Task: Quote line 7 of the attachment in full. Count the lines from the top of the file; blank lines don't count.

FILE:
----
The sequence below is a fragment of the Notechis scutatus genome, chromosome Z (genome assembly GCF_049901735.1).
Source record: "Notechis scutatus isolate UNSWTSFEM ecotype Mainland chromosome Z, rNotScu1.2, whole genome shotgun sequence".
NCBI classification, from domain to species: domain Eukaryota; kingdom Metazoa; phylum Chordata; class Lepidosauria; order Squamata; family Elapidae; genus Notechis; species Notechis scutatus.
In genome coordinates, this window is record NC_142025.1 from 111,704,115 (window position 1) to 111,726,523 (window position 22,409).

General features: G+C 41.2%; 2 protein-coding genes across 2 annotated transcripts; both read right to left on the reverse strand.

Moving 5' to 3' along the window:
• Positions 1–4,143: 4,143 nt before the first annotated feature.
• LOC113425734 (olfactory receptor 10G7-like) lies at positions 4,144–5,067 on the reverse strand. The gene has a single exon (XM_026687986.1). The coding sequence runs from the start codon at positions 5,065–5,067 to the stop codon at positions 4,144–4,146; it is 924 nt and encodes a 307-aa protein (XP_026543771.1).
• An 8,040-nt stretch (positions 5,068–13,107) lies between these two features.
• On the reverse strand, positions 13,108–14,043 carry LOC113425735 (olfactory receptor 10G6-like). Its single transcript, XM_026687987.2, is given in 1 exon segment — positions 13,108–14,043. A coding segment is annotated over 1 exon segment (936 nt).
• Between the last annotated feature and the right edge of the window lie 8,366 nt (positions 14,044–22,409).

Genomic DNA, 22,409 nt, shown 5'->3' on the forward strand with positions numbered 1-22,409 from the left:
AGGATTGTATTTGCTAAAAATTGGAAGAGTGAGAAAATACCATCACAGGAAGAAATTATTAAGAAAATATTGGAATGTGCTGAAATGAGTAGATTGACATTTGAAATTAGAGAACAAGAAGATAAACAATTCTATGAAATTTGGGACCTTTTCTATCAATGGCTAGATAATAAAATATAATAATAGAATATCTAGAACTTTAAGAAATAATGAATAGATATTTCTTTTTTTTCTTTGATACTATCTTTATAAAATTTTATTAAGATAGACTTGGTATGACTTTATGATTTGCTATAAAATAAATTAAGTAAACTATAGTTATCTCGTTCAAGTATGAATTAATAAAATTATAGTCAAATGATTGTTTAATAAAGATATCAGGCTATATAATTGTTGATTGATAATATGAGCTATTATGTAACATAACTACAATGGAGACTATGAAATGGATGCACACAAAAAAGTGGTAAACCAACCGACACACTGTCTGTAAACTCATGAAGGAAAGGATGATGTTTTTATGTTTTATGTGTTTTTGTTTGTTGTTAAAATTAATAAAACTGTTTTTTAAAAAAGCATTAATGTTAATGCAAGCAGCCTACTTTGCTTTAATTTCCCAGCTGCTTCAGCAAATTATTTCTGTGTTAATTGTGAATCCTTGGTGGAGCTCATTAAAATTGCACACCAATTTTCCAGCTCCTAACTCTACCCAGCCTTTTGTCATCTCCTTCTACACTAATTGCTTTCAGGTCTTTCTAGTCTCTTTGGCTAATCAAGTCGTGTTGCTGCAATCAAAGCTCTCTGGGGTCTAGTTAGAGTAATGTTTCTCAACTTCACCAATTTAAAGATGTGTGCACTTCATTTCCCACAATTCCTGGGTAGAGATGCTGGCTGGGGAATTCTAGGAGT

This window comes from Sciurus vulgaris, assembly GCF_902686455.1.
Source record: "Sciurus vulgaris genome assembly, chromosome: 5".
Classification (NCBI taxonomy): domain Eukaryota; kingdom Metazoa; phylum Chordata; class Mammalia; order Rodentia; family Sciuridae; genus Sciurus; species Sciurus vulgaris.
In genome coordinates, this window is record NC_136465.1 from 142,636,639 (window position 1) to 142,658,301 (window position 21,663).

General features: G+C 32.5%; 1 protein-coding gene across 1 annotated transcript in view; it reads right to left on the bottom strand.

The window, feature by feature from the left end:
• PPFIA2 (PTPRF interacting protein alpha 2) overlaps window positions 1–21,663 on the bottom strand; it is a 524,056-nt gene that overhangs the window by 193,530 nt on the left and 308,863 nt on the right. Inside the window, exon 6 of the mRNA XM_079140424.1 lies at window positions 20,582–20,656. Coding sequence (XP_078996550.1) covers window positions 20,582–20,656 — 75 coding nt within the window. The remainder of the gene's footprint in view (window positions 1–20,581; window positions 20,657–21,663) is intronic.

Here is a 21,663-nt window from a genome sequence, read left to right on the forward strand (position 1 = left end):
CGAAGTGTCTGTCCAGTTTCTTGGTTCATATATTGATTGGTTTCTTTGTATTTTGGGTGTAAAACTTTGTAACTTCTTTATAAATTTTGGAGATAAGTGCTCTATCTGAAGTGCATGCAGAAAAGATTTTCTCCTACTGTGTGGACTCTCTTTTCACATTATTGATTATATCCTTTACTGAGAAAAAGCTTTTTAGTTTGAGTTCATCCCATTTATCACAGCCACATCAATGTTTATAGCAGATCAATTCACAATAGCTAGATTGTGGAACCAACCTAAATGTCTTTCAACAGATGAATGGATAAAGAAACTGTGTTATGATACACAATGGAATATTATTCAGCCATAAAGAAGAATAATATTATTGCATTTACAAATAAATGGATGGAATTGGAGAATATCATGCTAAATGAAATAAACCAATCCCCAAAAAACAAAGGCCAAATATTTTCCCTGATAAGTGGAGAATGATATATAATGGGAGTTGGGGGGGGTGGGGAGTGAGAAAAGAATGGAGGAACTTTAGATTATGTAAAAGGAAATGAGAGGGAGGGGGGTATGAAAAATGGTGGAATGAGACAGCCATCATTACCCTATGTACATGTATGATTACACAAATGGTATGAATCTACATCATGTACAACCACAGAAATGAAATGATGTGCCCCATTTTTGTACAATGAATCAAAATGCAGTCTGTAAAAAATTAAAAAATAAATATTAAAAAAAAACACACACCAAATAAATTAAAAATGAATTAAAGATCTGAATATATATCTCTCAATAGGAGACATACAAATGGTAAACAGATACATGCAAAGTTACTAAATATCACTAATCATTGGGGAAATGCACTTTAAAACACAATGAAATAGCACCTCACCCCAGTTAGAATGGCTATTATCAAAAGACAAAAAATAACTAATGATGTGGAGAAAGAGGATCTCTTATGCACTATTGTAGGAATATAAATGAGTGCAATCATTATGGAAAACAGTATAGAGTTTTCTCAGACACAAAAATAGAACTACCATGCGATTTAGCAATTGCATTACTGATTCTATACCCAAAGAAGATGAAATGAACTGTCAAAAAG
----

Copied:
• Positions 1–4,143: 4,143 nt before the first annotated feature.